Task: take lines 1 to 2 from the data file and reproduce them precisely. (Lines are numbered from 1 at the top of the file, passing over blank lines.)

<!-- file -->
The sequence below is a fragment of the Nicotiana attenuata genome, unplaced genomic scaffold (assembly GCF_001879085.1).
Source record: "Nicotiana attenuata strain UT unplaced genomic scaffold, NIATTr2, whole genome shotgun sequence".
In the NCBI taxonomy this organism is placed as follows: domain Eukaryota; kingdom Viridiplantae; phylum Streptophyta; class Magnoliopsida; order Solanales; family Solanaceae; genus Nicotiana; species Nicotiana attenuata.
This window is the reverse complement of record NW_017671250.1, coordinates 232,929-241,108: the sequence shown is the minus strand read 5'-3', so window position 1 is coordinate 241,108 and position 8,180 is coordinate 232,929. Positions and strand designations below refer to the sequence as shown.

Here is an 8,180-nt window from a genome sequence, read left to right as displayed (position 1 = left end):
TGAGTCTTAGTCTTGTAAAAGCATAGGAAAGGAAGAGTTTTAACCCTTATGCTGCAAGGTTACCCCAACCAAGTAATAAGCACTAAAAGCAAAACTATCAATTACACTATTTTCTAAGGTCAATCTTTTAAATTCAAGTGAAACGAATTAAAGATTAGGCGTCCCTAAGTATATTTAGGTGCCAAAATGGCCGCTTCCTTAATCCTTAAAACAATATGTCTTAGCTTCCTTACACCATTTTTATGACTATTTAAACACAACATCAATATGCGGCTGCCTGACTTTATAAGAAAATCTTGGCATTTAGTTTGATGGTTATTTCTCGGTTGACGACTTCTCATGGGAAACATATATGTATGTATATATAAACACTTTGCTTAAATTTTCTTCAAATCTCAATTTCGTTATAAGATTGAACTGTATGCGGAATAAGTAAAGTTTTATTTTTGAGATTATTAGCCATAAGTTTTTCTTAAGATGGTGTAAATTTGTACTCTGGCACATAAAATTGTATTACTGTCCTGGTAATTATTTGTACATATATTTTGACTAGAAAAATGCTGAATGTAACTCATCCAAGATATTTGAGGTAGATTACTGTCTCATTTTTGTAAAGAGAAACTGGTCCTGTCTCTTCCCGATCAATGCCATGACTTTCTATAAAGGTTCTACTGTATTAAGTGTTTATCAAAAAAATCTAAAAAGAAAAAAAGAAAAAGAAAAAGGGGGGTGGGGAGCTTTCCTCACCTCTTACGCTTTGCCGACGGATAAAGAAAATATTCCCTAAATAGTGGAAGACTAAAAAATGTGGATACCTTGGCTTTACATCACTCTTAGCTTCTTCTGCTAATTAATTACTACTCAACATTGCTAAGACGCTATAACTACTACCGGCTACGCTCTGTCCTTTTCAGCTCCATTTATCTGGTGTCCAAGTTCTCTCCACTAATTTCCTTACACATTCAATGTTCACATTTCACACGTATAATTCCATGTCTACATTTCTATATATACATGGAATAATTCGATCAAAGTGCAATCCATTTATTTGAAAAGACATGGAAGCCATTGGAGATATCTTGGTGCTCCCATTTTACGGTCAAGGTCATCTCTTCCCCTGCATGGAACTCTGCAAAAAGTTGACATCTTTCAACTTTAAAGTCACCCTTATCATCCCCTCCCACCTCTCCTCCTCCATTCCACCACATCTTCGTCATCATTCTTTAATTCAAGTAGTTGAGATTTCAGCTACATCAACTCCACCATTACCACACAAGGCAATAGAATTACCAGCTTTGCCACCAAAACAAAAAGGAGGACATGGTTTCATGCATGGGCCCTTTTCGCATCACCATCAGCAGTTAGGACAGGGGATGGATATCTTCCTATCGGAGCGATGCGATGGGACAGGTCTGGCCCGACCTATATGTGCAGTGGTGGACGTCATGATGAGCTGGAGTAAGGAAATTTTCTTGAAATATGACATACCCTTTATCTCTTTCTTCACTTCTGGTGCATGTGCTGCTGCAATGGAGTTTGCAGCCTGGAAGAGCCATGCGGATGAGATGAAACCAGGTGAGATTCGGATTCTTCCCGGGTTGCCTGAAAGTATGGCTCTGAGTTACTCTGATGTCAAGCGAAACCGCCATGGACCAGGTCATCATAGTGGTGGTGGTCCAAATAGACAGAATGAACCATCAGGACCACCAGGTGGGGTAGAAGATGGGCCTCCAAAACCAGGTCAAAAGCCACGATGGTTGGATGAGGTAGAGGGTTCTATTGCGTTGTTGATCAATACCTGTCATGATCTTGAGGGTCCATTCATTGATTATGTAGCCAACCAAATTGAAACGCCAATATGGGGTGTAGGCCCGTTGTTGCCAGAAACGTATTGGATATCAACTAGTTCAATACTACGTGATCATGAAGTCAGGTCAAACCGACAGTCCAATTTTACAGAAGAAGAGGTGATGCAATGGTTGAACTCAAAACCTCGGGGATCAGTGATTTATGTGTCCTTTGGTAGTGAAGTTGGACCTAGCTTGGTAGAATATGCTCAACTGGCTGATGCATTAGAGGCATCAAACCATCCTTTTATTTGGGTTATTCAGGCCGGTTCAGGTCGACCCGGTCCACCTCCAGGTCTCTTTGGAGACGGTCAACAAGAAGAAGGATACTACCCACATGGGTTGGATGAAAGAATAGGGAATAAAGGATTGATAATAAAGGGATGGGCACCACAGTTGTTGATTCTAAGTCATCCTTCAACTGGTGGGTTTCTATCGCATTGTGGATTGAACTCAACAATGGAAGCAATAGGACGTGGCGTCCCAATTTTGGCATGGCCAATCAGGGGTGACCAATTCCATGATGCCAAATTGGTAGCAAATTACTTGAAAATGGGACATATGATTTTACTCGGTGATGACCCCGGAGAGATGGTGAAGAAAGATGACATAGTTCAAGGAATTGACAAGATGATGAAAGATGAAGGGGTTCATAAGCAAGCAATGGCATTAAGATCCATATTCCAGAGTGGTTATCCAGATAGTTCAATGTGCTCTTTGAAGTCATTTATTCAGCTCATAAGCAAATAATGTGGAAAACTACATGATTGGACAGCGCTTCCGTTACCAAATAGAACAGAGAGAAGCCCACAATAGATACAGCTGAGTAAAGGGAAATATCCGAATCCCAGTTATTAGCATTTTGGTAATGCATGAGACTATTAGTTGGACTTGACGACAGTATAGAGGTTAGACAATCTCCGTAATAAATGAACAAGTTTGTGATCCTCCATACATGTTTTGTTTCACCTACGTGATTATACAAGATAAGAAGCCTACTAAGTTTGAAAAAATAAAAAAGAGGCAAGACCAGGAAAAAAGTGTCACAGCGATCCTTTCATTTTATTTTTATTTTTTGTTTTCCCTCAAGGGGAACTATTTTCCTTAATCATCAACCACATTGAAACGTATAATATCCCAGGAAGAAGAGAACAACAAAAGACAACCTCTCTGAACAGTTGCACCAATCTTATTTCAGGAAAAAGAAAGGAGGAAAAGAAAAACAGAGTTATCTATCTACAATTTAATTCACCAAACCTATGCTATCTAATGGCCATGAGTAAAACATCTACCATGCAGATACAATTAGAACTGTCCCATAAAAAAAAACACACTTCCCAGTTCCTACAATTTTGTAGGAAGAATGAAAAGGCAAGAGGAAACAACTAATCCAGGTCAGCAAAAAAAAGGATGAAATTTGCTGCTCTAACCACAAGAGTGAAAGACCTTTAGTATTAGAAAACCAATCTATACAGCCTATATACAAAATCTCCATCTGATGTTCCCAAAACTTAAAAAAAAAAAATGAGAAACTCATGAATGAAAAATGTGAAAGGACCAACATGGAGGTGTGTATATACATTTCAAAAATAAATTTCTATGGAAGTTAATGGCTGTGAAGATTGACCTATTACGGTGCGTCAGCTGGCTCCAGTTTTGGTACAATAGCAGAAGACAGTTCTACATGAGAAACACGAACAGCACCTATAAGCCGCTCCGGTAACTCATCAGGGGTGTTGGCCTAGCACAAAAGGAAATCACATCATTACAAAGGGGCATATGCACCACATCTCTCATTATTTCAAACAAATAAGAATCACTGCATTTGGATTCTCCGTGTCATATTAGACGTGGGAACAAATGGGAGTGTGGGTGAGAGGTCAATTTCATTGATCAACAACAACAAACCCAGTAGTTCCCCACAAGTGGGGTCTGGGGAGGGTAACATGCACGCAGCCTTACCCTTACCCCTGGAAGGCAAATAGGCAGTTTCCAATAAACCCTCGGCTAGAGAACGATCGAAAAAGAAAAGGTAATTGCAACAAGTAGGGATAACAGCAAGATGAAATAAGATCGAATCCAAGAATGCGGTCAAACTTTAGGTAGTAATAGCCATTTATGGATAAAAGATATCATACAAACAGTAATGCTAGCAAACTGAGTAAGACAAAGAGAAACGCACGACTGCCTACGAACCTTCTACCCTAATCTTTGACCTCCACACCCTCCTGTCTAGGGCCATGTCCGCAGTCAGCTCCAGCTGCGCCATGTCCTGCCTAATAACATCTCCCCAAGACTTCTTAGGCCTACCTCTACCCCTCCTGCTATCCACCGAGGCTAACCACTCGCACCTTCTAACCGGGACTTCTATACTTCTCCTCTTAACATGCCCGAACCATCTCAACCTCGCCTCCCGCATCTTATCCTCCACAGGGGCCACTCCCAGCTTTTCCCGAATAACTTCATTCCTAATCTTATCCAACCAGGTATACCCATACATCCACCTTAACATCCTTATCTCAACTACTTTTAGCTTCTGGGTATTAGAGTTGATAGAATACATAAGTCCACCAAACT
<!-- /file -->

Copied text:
The sequence below is a fragment of the Nicotiana attenuata genome, unplaced genomic scaffold (assembly GCF_001879085.1).
Source record: "Nicotiana attenuata strain UT unplaced genomic scaffold, NIATTr2, whole genome shotgun sequence".